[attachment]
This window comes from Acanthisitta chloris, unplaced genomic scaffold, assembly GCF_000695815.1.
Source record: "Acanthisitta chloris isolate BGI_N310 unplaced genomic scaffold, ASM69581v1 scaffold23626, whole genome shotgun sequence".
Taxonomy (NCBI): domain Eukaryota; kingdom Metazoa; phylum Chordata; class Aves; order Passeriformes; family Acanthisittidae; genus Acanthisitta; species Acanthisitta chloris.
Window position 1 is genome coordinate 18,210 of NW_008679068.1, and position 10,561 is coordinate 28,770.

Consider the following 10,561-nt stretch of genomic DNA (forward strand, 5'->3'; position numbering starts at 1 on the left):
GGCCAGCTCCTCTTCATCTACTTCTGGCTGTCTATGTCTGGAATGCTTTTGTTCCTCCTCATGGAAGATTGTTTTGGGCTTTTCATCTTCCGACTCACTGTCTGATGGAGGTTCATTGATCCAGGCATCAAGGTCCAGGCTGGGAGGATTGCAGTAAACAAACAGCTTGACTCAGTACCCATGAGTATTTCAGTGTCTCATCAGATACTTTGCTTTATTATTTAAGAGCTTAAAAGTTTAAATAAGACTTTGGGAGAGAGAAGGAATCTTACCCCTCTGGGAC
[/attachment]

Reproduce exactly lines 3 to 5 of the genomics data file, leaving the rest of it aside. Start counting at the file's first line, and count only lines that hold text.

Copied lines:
Taxonomy (NCBI): domain Eukaryota; kingdom Metazoa; phylum Chordata; class Aves; order Passeriformes; family Acanthisittidae; genus Acanthisitta; species Acanthisitta chloris.
Window position 1 is genome coordinate 18,210 of NW_008679068.1, and position 10,561 is coordinate 28,770.

Consider the following 10,561-nt stretch of genomic DNA (forward strand, 5'->3'; position numbering starts at 1 on the left):